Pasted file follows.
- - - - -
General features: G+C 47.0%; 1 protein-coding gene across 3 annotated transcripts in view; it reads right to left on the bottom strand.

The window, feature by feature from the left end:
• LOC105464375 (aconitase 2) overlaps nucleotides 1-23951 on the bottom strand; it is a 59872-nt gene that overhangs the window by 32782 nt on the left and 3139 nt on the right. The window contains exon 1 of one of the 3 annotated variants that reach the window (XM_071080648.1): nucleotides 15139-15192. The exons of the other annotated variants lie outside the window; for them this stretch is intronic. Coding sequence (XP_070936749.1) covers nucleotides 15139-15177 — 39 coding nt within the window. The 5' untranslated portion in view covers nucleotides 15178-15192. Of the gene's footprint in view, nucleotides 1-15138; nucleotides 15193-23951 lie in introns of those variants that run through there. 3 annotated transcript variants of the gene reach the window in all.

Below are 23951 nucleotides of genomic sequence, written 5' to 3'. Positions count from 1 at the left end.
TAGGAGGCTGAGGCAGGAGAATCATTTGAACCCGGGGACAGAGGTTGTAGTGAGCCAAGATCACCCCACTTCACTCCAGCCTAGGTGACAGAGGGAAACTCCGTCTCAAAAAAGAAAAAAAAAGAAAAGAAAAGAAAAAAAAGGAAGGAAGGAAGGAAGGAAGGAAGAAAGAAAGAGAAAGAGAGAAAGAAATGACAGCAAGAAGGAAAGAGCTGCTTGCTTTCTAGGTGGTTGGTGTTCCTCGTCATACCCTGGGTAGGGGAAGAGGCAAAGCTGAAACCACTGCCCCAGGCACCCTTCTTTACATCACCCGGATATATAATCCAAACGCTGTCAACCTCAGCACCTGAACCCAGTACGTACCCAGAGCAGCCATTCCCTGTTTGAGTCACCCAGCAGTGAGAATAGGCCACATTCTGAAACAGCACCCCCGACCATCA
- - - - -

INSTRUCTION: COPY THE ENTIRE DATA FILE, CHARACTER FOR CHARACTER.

General features: G+C 47.0%; 1 protein-coding gene across 3 annotated transcripts in view; it reads right to left on the bottom strand.

The window, feature by feature from the left end:
• LOC105464375 (aconitase 2) overlaps nucleotides 1-23951 on the bottom strand; it is a 59872-nt gene that overhangs the window by 32782 nt on the left and 3139 nt on the right. The window contains exon 1 of one of the 3 annotated variants that reach the window (XM_071080648.1): nucleotides 15139-15192. The exons of the other annotated variants lie outside the window; for them this stretch is intronic. Coding sequence (XP_070936749.1) covers nucleotides 15139-15177 — 39 coding nt within the window. The 5' untranslated portion in view covers nucleotides 15178-15192. Of the gene's footprint in view, nucleotides 1-15138; nucleotides 15193-23951 lie in introns of those variants that run through there. 3 annotated transcript variants of the gene reach the window in all.

Below are 23951 nucleotides of genomic sequence, written 5' to 3'. Positions count from 1 at the left end.
TAGGAGGCTGAGGCAGGAGAATCATTTGAACCCGGGGACAGAGGTTGTAGTGAGCCAAGATCACCCCACTTCACTCCAGCCTAGGTGACAGAGGGAAACTCCGTCTCAAAAAAGAAAAAAAAAGAAAAGAAAAGAAAAAAAAGGAAGGAAGGAAGGAAGGAAGGAAGAAAGAAAGAGAAAGAGAGAAAGAAATGACAGCAAGAAGGAAAGAGCTGCTTGCTTTCTAGGTGGTTGGTGTTCCTCGTCATACCCTGGGTAGGGGAAGAGGCAAAGCTGAAACCACTGCCCCAGGCACCCTTCTTTACATCACCCGGATATATAATCCAAACGCTGTCAACCTCAGCACCTGAACCCAGTACGTACCCAGAGCAGCCATTCCCTGTTTGAGTCACCCAGCAGTGAGAATAGGCCACATTCTGAAACAGCACCCCCGACCATCA